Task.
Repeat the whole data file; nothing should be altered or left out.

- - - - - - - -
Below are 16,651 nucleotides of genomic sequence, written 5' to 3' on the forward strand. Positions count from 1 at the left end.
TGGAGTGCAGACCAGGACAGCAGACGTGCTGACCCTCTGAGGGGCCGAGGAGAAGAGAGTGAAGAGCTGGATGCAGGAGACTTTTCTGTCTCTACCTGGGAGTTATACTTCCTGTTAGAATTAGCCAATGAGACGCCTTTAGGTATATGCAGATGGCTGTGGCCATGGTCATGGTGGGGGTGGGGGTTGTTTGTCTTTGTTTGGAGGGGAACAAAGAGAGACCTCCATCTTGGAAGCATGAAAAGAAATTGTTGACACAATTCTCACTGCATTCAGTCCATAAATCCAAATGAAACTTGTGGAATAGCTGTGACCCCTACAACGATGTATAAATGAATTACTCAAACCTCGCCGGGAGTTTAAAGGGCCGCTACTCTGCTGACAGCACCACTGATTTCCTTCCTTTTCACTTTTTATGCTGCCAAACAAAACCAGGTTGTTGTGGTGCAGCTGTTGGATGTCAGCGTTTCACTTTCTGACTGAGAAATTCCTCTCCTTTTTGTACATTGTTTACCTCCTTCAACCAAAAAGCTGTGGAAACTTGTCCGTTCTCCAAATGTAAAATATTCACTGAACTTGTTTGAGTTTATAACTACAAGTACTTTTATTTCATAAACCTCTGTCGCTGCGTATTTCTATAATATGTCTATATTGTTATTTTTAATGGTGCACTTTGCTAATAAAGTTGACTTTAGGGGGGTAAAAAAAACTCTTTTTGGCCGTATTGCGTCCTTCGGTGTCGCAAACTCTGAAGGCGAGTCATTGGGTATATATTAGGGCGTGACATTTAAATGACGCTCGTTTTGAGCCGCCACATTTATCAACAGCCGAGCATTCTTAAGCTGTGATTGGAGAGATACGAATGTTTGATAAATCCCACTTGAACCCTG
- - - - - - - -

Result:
Below are 16,651 nucleotides of genomic sequence, written 5' to 3' on the forward strand. Positions count from 1 at the left end.
TGGAGTGCAGACCAGGACAGCAGACGTGCTGACCCTCTGAGGGGCCGAGGAGAAGAGAGTGAAGAGCTGGATGCAGGAGACTTTTCTGTCTCTACCTGGGAGTTATACTTCCTGTTAGAATTAGCCAATGAGACGCCTTTAGGTATATGCAGATGGCTGTGGCCATGGTCATGGTGGGGGTGGGGGTTGTTTGTCTTTGTTTGGAGGGGAACAAAGAGAGACCTCCATCTTGGAAGCATGAAAAGAAATTGTTGACACAATTCTCACTGCATTCAGTCCATAAATCCAAATGAAACTTGTGGAATAGCTGTGACCCCTACAACGATGTATAAATGAATTACTCAAACCTCGCCGGGAGTTTAAAGGGCCGCTACTCTGCTGACAGCACCACTGATTTCCTTCCTTTTCACTTTTTATGCTGCCAAACAAAACCAGGTTGTTGTGGTGCAGCTGTTGGATGTCAGCGTTTCACTTTCTGACTGAGAAATTCCTCTCCTTTTTGTACATTGTTTACCTCCTTCAACCAAAAAGCTGTGGAAACTTGTCCGTTCTCCAAATGTAAAATATTCACTGAACTTGTTTGAGTTTATAACTACAAGTACTTTTATTTCATAAACCTCTGTCGCTGCGTATTTCTATAATATGTCTATATTGTTATTTTTAATGGTGCACTTTGCTAATAAAGTTGACTTTAGGGGGGTAAAAAAAACTCTTTTTGGCCGTATTGCGTCCTTCGGTGTCGCAAACTCTGAAGGCGAGTCATTGGGTATATATTAGGGCGTGACATTTAAATGACGCTCGTTTTGAGCCGCCACATTTATCAACAGCCGAGCATTCTTAAGCTGTGATTGGAGAGATACGAATGTTTGATAAATCCCACTTGAACCCTG